They say that more often than not, the best decision is the hardest one.
That’s a bunch of BS. The best decision is typically the easiest one.
Go to the store and buy veggies and make a salad vs. pop that freezer-burned Hot Pocket in the microwave? Hot Pocket every time.
Pull on that fixed Stopper and get off the route before the storm or spend 15 minutes trying to decode the sequence just to say you did it “clean”? Pull on the damn Stopper.
See what I mean.
And yet, I want you to imagine making the decision to have part of your leg sawed off. Elective amputation.
You’re not being forced to and you don’t necessarily “need” to. You’re a climber, a single mother of three. If things go bad, they could get real bad.
Finally, the thing that pushes you over the edge is one of those classic, meta comments from your kids, the kind of comment that illuminates those vagabond thoughts you’ve been trying to keep in the shadows for all those years. Maia tells us: “The second turning point was when Quillan, my logical little boy, said, ‘Mum, why can’t you take that leg off and get one of those real ones that actually work?’ Then he added, ‘And then you could stop saying no to me when I ask you to play.’”
Her heart sank. Mine did as well when reading it.
Elective amputation was the decision New Zealand climber Rachel Maia eventually made after struggling with a leg injury she got when she was 16. That was not the simplest decision.
The problem is that decisions are never black and white. The outcome can always go either way, but for Maia, it was about “survival,” not just living and breathing, but thriving mentally and emotionally. She had to take the risk. Maia was a climber, after all. Now, fast forward years after the elective amputation and Maia is chalking up for the finals route at the 2018 Paraclimbing World Championships. I’ll leave it there. Read “Maia’s Choice,” p. 38, for the full story.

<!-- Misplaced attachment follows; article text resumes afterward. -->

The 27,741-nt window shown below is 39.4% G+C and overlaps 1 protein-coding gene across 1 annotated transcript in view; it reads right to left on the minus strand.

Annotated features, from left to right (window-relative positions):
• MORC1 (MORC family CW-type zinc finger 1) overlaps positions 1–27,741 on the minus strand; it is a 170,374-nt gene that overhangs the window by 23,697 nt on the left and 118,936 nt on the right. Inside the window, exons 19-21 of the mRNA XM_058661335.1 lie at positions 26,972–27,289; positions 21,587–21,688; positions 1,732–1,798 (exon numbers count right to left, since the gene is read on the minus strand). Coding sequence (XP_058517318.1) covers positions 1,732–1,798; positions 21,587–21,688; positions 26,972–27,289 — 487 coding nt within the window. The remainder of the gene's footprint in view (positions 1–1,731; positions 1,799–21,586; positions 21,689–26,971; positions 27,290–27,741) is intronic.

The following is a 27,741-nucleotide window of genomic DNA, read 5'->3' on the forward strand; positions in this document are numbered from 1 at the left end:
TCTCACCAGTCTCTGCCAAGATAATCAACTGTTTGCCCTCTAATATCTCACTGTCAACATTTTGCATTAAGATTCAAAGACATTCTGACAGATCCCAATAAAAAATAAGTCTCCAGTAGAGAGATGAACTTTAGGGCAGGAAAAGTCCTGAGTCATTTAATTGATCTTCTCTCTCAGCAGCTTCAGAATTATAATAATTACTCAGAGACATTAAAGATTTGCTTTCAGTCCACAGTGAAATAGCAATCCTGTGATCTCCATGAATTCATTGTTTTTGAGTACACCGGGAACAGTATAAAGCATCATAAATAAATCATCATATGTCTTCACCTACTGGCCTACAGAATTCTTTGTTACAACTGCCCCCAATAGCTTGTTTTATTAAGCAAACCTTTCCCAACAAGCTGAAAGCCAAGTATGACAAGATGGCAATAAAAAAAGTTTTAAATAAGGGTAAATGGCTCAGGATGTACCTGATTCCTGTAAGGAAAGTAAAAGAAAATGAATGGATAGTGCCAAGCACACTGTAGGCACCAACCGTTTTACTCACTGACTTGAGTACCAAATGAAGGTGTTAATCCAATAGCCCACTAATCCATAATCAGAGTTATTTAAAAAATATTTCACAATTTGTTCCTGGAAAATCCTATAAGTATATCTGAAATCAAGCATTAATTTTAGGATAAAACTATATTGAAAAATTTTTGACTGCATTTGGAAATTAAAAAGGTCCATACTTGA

In “Speed Trap,” p. 30, John Long recounts how decisions, and their outcomes, are often a dice roll—one of those is a Nose speed record, the other a catastrophic injury. Long, in a way few could, paints a behind-the-scenes portrait of the characters and impulses fueling Yosemite speed climbing. Fyi, it’s not always pretty.
In “Dream Merchants,” p. 44, Jon Waterman investigates what took the lives of three Japanese mountaineers, including Himalayan veterans with rare winter ascents in the Greater Ranges. A former Denali mountaineering ranger, Waterman digs into the mountain’s topography and investigates what decisions might, or might not have, ended promising careers short.
Personally, some of my worst decisions have been made while drinking Whiskey, and so I had some personal connection to Bryan Miller’s story about trad climbing in the Red River Gorge, post-Whiskey hangover, on sometimes wet, obscure sandstone cracks. “Red Rising,” p. 22, is what a good time looks like.
Last, data journalist Eliot Caroom has done what no human has done before—analyzed, tagged and sifted through 30 years of accident reporting from Accidents in North American Climbing. We are lucky to have this one. Caroom diligently tabulated thousands of words into digestible charts and we have, out of the ANAC pages, a rough picture of the most common type of climbing accidents, and probable causes, in each category. So, I advise you to let the data soak into your brain and let it guide your future decision making.